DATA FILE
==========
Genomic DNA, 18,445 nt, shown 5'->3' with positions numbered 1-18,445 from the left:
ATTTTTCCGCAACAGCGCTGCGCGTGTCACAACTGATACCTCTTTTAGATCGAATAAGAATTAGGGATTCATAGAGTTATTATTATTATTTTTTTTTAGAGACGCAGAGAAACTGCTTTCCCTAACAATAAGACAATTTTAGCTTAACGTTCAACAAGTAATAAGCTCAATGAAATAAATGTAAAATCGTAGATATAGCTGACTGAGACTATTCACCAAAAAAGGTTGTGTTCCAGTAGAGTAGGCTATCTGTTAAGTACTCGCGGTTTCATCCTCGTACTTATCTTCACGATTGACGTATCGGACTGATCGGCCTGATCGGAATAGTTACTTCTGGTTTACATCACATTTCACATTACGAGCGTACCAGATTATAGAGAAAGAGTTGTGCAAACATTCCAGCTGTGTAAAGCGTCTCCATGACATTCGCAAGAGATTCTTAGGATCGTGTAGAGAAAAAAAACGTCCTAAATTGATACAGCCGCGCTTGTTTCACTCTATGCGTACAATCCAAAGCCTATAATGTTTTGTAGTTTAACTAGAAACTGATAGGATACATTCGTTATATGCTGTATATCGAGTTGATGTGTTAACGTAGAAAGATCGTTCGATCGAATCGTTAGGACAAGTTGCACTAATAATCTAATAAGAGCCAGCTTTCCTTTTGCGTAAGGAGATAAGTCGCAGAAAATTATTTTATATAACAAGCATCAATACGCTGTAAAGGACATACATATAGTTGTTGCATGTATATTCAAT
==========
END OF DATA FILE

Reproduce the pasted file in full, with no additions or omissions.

Genomic DNA, 18,445 nt, shown 5'->3' with positions numbered 1-18,445 from the left:
ATTTTTCCGCAACAGCGCTGCGCGTGTCACAACTGATACCTCTTTTAGATCGAATAAGAATTAGGGATTCATAGAGTTATTATTATTATTTTTTTTTAGAGACGCAGAGAAACTGCTTTCCCTAACAATAAGACAATTTTAGCTTAACGTTCAACAAGTAATAAGCTCAATGAAATAAATGTAAAATCGTAGATATAGCTGACTGAGACTATTCACCAAAAAAGGTTGTGTTCCAGTAGAGTAGGCTATCTGTTAAGTACTCGCGGTTTCATCCTCGTACTTATCTTCACGATTGACGTATCGGACTGATCGGCCTGATCGGAATAGTTACTTCTGGTTTACATCACATTTCACATTACGAGCGTACCAGATTATAGAGAAAGAGTTGTGCAAACATTCCAGCTGTGTAAAGCGTCTCCATGACATTCGCAAGAGATTCTTAGGATCGTGTAGAGAAAAAAAACGTCCTAAATTGATACAGCCGCGCTTGTTTCACTCTATGCGTACAATCCAAAGCCTATAATGTTTTGTAGTTTAACTAGAAACTGATAGGATACATTCGTTATATGCTGTATATCGAGTTGATGTGTTAACGTAGAAAGATCGTTCGATCGAATCGTTAGGACAAGTTGCACTAATAATCTAATAAGAGCCAGCTTTCCTTTTGCGTAAGGAGATAAGTCGCAGAAAATTATTTTATATAACAAGCATCAATACGCTGTAAAGGACATACATATAGTTGTTGCATGTATATTCAAT